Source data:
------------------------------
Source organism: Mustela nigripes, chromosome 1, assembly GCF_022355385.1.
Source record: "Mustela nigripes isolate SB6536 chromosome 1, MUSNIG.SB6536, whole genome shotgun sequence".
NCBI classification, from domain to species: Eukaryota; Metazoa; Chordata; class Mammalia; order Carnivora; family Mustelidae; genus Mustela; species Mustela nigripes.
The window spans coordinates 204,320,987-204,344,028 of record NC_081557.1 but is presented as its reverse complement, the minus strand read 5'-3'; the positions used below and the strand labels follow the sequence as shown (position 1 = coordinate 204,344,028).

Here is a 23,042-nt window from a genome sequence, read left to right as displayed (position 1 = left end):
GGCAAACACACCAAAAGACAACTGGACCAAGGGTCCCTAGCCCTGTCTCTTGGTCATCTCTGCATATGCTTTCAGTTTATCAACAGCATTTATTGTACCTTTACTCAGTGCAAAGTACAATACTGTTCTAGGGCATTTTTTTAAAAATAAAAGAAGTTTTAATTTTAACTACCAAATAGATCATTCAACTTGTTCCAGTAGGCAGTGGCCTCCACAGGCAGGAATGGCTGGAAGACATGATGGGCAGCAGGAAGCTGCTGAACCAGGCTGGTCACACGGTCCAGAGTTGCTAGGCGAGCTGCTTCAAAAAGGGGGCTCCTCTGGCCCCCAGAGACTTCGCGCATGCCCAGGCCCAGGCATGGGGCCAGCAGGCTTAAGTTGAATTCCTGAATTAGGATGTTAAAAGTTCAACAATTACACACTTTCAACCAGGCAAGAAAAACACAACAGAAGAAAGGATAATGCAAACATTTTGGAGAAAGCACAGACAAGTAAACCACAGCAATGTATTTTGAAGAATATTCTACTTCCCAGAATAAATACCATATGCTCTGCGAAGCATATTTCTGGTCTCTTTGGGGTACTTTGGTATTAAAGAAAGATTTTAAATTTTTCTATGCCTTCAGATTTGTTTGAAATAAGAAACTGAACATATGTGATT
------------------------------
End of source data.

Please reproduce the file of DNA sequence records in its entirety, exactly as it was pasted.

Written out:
Source organism: Mustela nigripes, chromosome 1, assembly GCF_022355385.1.
Source record: "Mustela nigripes isolate SB6536 chromosome 1, MUSNIG.SB6536, whole genome shotgun sequence".
NCBI classification, from domain to species: Eukaryota; Metazoa; Chordata; class Mammalia; order Carnivora; family Mustelidae; genus Mustela; species Mustela nigripes.
The window spans coordinates 204,320,987-204,344,028 of record NC_081557.1 but is presented as its reverse complement, the minus strand read 5'-3'; the positions used below and the strand labels follow the sequence as shown (position 1 = coordinate 204,344,028).

Here is a 23,042-nt window from a genome sequence, read left to right as displayed (position 1 = left end):
GGCAAACACACCAAAAGACAACTGGACCAAGGGTCCCTAGCCCTGTCTCTTGGTCATCTCTGCATATGCTTTCAGTTTATCAACAGCATTTATTGTACCTTTACTCAGTGCAAAGTACAATACTGTTCTAGGGCATTTTTTTAAAAATAAAAGAAGTTTTAATTTTAACTACCAAATAGATCATTCAACTTGTTCCAGTAGGCAGTGGCCTCCACAGGCAGGAATGGCTGGAAGACATGATGGGCAGCAGGAAGCTGCTGAACCAGGCTGGTCACACGGTCCAGAGTTGCTAGGCGAGCTGCTTCAAAAAGGGGGCTCCTCTGGCCCCCAGAGACTTCGCGCATGCCCAGGCCCAGGCATGGGGCCAGCAGGCTTAAGTTGAATTCCTGAATTAGGATGTTAAAAGTTCAACAATTACACACTTTCAACCAGGCAAGAAAAACACAACAGAAGAAAGGATAATGCAAACATTTTGGAGAAAGCACAGACAAGTAAACCACAGCAATGTATTTTGAAGAATATTCTACTTCCCAGAATAAATACCATATGCTCTGCGAAGCATATTTCTGGTCTCTTTGGGGTACTTTGGTATTAAAGAAAGATTTTAAATTTTTCTATGCCTTCAGATTTGTTTGAAATAAGAAACTGAACATATGTGATT